In a recent column in the Washington Post ("What comes after 'I do'?", March 15, 2013), columnist George F. Will trumpets a brief submitted by the conservative "Institute for Marriage and Public Policy" in the pending same-sex marriage cases for the proposition that the Supreme Court should be skeptical of social science data showing that children raised by same-sex couples are not harmed by having same-sex parents. Quoting the brief, Mr. Will cautions that such studies are unreliable because they have been "driven by politics and ideology."
Both the brief and Mr. Will have the argument backwards. It is those who would deny same-sex couples the right to marry on the premise that same-sex marriage is bad for children who must bear the burden of proof. And it is a heavy burden, indeed.
This is so because, for better or worse, we never prohibit individuals from marrying because of a concern that the marriage might not turn out well for the kids. To get a license to marry, no one in any state in the nation has to demonstrate even minimal competence as a parent. We routinely allow mixed-religion, mixed-class, mixed-race and May-December marriages, even though they might pose challenges to the children. Indeed, without asking even a single question about the possible impact on the children, we allow pimps, prostitutes, drug addicts, alcoholics, child abusers, corrupt politicians, rapists, adulterers and convicted murderers to marry.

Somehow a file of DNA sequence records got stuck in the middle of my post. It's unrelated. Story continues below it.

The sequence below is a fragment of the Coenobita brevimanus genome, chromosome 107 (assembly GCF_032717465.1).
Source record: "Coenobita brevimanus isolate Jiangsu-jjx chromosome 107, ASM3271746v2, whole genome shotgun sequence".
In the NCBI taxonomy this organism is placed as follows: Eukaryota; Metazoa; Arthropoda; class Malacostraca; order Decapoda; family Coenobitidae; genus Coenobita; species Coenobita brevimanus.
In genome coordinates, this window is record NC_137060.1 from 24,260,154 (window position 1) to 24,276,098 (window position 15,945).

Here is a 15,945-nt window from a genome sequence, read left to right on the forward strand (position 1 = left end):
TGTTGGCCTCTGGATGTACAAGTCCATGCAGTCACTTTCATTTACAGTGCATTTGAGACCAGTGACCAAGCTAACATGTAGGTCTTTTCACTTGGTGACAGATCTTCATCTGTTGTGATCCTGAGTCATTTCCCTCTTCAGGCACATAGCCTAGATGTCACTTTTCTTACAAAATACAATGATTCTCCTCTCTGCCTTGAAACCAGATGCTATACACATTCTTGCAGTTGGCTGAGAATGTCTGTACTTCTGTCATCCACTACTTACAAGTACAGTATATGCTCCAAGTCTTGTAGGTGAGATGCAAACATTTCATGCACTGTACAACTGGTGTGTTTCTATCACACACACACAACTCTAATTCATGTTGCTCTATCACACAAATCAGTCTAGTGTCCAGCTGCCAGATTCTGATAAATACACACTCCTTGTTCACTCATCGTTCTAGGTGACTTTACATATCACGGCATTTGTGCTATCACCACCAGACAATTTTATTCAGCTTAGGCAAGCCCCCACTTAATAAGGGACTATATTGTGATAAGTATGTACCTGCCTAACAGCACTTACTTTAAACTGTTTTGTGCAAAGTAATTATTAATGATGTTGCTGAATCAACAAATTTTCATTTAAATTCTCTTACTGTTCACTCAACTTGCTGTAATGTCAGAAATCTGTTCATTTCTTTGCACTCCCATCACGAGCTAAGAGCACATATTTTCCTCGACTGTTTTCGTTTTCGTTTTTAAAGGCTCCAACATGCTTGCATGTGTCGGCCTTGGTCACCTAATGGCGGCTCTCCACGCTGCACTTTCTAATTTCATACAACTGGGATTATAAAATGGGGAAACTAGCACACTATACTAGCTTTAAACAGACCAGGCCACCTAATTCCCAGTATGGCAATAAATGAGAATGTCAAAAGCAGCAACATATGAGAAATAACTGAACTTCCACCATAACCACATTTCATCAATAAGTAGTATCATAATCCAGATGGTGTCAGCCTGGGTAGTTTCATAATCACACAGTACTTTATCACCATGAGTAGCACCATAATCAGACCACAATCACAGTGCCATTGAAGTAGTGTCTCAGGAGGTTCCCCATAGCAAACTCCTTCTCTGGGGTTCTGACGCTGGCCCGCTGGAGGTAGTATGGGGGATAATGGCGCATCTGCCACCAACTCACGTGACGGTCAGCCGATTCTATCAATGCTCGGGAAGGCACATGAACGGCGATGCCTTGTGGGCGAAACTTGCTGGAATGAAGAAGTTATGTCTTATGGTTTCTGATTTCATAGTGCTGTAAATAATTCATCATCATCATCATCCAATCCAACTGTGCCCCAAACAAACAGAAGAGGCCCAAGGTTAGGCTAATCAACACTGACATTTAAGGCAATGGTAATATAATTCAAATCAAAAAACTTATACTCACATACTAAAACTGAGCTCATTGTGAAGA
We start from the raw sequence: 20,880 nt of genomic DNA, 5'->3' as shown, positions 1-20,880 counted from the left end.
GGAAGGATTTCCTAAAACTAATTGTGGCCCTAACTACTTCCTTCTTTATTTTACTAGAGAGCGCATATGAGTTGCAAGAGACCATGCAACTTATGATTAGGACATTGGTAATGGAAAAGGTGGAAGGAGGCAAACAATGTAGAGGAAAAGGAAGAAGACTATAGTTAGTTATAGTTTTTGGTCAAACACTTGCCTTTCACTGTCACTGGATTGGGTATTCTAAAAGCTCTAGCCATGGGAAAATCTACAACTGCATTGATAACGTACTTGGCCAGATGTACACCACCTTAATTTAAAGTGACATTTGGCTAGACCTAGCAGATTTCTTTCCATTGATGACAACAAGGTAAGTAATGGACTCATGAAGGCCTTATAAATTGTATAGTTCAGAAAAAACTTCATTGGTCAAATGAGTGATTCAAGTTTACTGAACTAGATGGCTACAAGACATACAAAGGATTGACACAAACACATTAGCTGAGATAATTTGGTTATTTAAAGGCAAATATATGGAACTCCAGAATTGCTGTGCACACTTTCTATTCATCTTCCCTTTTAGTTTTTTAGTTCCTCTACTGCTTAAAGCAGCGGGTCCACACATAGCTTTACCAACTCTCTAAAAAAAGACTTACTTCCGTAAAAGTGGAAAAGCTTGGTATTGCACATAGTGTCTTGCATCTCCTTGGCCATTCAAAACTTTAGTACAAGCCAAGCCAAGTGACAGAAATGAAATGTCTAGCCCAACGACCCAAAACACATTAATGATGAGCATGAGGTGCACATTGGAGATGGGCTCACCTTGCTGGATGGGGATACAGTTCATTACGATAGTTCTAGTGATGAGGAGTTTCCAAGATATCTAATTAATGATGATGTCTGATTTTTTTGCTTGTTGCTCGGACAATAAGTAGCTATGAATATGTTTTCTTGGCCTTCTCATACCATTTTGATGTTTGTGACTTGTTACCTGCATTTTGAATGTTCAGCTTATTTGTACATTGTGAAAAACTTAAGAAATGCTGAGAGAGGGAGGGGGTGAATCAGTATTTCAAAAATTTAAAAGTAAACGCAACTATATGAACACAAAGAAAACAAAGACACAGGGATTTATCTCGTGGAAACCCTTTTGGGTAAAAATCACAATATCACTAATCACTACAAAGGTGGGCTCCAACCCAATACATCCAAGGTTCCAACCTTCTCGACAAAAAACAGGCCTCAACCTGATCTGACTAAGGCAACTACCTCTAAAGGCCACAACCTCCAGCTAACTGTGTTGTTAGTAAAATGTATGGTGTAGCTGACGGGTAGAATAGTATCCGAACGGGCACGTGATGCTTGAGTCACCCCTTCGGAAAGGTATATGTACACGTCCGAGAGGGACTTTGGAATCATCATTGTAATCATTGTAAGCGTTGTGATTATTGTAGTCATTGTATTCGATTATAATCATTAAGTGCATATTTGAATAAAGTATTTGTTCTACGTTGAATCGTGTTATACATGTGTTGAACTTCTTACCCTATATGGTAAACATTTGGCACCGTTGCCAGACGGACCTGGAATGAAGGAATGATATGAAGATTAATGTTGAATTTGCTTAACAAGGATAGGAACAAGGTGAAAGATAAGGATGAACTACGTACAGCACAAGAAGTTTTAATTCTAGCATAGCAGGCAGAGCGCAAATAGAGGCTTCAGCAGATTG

Now, however, we are suddenly told that same-sex couples should not be allowed to marry because the absence of an opposite-sex parent might not be good for the kids. If ever there was a disingenuous, hypocritical, cynical and dishonest defense of a law, this is it. Whatever might be the real basis for objecting to same-sex marriage, this isn't it. This is nothing but a desperate after-the-fact rationalization designed to mask ignorance, prejudice and invidious discrimination. Mr. Will should know better.